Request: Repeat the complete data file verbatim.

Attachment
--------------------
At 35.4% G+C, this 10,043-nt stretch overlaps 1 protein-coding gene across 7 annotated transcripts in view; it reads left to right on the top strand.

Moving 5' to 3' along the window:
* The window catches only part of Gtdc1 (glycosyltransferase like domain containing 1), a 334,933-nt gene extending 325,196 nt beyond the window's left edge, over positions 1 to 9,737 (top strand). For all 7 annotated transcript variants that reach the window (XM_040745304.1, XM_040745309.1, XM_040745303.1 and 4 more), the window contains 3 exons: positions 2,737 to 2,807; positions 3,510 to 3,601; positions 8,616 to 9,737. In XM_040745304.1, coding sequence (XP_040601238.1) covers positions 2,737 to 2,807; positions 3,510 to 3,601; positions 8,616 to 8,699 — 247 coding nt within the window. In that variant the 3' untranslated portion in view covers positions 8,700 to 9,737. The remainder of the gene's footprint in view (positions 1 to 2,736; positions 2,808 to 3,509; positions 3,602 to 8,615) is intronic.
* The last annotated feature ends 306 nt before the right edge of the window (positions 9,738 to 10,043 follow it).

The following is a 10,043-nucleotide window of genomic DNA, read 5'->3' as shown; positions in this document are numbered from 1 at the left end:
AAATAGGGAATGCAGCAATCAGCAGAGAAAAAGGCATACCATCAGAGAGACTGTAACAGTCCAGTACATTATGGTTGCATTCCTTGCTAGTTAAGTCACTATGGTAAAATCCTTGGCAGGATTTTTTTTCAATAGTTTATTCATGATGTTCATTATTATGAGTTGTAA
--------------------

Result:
At 35.4% G+C, this 10,043-nt stretch overlaps 1 protein-coding gene across 7 annotated transcripts in view; it reads left to right on the top strand.

Moving 5' to 3' along the window:
* The window catches only part of Gtdc1 (glycosyltransferase like domain containing 1), a 334,933-nt gene extending 325,196 nt beyond the window's left edge, over positions 1 to 9,737 (top strand). For all 7 annotated transcript variants that reach the window (XM_040745304.1, XM_040745309.1, XM_040745303.1 and 4 more), the window contains 3 exons: positions 2,737 to 2,807; positions 3,510 to 3,601; positions 8,616 to 9,737. In XM_040745304.1, coding sequence (XP_040601238.1) covers positions 2,737 to 2,807; positions 3,510 to 3,601; positions 8,616 to 8,699 — 247 coding nt within the window. In that variant the 3' untranslated portion in view covers positions 8,700 to 9,737. The remainder of the gene's footprint in view (positions 1 to 2,736; positions 2,808 to 3,509; positions 3,602 to 8,615) is intronic.
* The last annotated feature ends 306 nt before the right edge of the window (positions 9,738 to 10,043 follow it).

The following is a 10,043-nucleotide window of genomic DNA, read 5'->3' as shown; positions in this document are numbered from 1 at the left end:
AAATAGGGAATGCAGCAATCAGCAGAGAAAAAGGCATACCATCAGAGAGACTGTAACAGTCCAGTACATTATGGTTGCATTCCTTGCTAGTTAAGTCACTATGGTAAAATCCTTGGCAGGATTTTTTTTCAATAGTTTATTCATGATGTTCATTATTATGAGTTGTAA